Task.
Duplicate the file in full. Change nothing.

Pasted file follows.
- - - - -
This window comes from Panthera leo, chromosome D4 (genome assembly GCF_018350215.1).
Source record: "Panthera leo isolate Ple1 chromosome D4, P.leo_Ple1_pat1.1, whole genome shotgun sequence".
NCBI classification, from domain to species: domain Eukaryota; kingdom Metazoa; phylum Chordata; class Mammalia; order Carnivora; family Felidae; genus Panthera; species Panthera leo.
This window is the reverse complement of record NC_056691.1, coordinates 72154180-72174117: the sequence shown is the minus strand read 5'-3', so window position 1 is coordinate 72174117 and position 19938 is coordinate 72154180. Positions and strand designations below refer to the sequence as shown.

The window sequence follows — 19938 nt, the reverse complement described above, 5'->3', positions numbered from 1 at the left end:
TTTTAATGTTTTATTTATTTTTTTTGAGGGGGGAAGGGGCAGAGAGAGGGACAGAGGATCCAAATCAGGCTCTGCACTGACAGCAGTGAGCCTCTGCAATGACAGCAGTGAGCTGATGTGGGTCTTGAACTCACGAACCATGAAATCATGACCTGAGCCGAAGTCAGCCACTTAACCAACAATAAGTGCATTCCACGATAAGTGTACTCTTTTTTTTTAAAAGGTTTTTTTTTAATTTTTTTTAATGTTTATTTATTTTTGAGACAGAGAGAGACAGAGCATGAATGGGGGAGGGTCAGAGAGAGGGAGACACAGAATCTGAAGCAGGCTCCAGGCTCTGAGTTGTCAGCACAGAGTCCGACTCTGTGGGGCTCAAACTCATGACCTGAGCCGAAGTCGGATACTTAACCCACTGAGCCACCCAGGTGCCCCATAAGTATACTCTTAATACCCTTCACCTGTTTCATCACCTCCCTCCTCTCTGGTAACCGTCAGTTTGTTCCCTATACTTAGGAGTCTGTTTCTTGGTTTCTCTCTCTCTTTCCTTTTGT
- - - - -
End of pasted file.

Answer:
This window comes from Panthera leo, chromosome D4 (genome assembly GCF_018350215.1).
Source record: "Panthera leo isolate Ple1 chromosome D4, P.leo_Ple1_pat1.1, whole genome shotgun sequence".
NCBI classification, from domain to species: domain Eukaryota; kingdom Metazoa; phylum Chordata; class Mammalia; order Carnivora; family Felidae; genus Panthera; species Panthera leo.
This window is the reverse complement of record NC_056691.1, coordinates 72154180-72174117: the sequence shown is the minus strand read 5'-3', so window position 1 is coordinate 72174117 and position 19938 is coordinate 72154180. Positions and strand designations below refer to the sequence as shown.

The window sequence follows — 19938 nt, the reverse complement described above, 5'->3', positions numbered from 1 at the left end:
TTTTAATGTTTTATTTATTTTTTTTGAGGGGGGAAGGGGCAGAGAGAGGGACAGAGGATCCAAATCAGGCTCTGCACTGACAGCAGTGAGCCTCTGCAATGACAGCAGTGAGCTGATGTGGGTCTTGAACTCACGAACCATGAAATCATGACCTGAGCCGAAGTCAGCCACTTAACCAACAATAAGTGCATTCCACGATAAGTGTACTCTTTTTTTTTAAAAGGTTTTTTTTTAATTTTTTTTAATGTTTATTTATTTTTGAGACAGAGAGAGACAGAGCATGAATGGGGGAGGGTCAGAGAGAGGGAGACACAGAATCTGAAGCAGGCTCCAGGCTCTGAGTTGTCAGCACAGAGTCCGACTCTGTGGGGCTCAAACTCATGACCTGAGCCGAAGTCGGATACTTAACCCACTGAGCCACCCAGGTGCCCCATAAGTATACTCTTAATACCCTTCACCTGTTTCATCACCTCCCTCCTCTCTGGTAACCGTCAGTTTGTTCCCTATACTTAGGAGTCTGTTTCTTGGTTTCTCTCTCTCTTTCCTTTTGT